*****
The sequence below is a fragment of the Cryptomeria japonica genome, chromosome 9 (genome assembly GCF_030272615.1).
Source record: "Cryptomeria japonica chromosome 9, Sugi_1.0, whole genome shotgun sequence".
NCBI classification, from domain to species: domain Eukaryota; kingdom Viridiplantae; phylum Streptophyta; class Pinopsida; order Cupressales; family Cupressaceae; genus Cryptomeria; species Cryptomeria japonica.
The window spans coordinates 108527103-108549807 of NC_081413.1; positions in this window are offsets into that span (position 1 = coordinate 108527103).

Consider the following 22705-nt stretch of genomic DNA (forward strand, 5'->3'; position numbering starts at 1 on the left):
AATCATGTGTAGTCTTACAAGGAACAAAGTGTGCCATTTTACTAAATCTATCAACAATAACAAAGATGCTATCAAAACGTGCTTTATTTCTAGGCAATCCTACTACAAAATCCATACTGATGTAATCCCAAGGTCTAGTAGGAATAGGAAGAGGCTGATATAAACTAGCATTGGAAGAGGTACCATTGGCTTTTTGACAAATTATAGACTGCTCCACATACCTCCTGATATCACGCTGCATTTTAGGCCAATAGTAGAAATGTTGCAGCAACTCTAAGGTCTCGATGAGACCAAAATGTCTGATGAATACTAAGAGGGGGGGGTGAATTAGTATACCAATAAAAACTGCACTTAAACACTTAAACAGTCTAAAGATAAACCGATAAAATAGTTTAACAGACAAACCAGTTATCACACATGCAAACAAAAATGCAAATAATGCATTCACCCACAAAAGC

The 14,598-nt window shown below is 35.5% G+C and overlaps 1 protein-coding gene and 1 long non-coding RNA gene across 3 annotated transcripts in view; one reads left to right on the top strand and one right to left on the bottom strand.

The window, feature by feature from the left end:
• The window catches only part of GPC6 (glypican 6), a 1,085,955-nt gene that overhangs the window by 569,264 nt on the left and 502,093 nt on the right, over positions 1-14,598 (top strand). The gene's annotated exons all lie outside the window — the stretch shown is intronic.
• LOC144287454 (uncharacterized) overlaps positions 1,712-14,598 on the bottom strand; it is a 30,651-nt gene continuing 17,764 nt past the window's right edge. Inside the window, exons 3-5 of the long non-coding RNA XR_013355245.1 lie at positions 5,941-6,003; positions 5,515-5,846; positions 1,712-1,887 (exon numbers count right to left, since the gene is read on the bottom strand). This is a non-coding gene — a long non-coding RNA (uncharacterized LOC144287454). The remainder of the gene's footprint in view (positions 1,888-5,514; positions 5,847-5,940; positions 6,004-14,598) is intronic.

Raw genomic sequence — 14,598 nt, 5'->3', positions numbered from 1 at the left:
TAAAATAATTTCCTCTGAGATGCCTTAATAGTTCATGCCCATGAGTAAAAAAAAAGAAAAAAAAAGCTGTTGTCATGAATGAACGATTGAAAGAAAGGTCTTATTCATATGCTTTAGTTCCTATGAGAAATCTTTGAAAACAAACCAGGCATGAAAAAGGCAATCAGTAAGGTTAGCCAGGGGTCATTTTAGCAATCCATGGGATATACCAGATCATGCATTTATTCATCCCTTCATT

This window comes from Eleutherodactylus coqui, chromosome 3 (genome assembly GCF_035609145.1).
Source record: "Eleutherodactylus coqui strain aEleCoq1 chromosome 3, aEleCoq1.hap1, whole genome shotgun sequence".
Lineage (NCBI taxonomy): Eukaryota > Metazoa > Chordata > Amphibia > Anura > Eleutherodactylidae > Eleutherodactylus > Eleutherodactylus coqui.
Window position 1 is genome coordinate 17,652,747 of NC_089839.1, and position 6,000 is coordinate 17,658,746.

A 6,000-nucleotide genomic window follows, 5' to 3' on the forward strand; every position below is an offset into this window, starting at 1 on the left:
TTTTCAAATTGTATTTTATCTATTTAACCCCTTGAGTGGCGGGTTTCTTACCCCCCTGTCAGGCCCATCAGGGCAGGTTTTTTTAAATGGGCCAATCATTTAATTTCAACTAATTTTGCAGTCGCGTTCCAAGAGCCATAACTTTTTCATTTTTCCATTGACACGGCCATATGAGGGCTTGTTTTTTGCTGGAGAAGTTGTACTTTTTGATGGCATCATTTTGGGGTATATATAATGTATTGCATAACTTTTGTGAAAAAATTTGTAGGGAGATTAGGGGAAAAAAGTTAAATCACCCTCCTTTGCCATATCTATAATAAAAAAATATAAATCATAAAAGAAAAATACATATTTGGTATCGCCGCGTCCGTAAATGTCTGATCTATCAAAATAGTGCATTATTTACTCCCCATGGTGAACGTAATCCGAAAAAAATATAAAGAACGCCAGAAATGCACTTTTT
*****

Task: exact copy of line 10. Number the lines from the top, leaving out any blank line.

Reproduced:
• LOC144287454 (uncharacterized) overlaps positions 1,712-14,598 on the bottom strand; it is a 30,651-nt gene continuing 17,764 nt past the window's right edge. Inside the window, exons 3-5 of the long non-coding RNA XR_013355245.1 lie at positions 5,941-6,003; positions 5,515-5,846; positions 1,712-1,887 (exon numbers count right to left, since the gene is read on the bottom strand). This is a non-coding gene — a long non-coding RNA (uncharacterized LOC144287454). The remainder of the gene's footprint in view (positions 1,888-5,514; positions 5,847-5,940; positions 6,004-14,598) is intronic.